A Social Ontology

David Weissman

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November 5, 2013
400 pages, 6.125 x 9.25
2 b/w illus.
ISBN: 9780300206487
Paper

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Moral and social philosophers often assume that humans beings are and ought to be autonomous. This tradition of individualism, or atomism, underlies many of our assumptions about ethics and law; it provides a legitimating framework for liberal democracy and free market capitalism. In this powerful book, David Weissman argues against atomistic ontologies, affirming instead that all of reality is social. Every particular is a system created by the reciprocal causal relations of its parts, he explains. Weissman formulates an original metaphysics of nature that remains true to what is known through the empirical sciences, and he applies his hypothesis to a range of topics in psychology, morals, sociology, and politics.

The author contends that systems are sometimes mutually independent, but many systems—human ones especially—are joined in higher order systems, such as families, friendships, businesses, and states, that are overlapping or nested. Weissman tests this schematic claim with empirical examples in chapters on persons, sociality, and value. He also considers how the scheme applies to particular issues related to deliberation, free speech, conflict, and ecology.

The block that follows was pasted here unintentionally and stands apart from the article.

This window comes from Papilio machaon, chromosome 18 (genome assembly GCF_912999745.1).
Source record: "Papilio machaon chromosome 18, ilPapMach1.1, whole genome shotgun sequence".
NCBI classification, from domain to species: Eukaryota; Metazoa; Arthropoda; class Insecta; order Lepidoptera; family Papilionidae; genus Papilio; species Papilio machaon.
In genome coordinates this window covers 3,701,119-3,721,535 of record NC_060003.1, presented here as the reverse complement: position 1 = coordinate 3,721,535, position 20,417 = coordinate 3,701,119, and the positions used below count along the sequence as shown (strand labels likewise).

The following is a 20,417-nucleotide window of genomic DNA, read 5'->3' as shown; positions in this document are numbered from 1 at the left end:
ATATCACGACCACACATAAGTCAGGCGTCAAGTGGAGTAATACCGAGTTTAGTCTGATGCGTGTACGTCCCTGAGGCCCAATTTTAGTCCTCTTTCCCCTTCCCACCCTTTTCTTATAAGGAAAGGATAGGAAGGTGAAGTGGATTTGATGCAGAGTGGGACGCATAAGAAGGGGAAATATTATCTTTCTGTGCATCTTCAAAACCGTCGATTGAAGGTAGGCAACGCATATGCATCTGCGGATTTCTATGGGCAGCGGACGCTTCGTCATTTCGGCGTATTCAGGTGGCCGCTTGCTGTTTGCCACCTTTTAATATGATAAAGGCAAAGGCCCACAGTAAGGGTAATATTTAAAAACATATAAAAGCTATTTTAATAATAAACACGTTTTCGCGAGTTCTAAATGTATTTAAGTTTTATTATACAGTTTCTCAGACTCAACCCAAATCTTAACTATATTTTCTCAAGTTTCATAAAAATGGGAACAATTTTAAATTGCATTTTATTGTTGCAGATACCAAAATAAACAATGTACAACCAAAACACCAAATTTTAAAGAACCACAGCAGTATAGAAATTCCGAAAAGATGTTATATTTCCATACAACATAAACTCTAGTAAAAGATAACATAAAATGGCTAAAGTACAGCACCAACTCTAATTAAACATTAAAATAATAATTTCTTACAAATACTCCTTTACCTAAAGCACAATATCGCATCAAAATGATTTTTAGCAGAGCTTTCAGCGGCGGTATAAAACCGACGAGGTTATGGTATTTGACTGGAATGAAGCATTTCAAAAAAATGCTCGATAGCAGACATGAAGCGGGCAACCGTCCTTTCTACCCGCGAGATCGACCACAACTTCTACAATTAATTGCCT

David Weissman is professor of philosophy at City College of New York. He is the author of Truth’s Debt to Value and the editor of René Descartes’ Discourse on Method and Meditations on First Philosophy, both published by Yale University Press.

“[A] probing, insightful book. . . . The combination of analytic rigor and speculative imagination is truly exemplary. . . . The vision of self-affirming beings capable of instituting structures more conducive to their flourishing is undeniably a noble one.”—Vincent Colapietro, Metaphilosophy


“This is a work in the grand manner. It is in the class of works by the great metaphysicians of the past. Weissman presents and defends a ‘world hypothesis’ to be considered alongside of those of the standard figures he criticizes.”—Marshall Spector, State University of New York at Stony Brook


“This book does bring into focus a wide range of issues and topics, including systems, persons, sociality, value, deliberation, free speech, and conflict. Philosophers with a fine attachment to 19th-century-style philosophical treatises will enjoy this well-written, well-argued, historically sensitive book.”—Choice


Discourse on the Method and Meditations on First Philosophy

René Descartes; Edited by David Weissman; Essays by William

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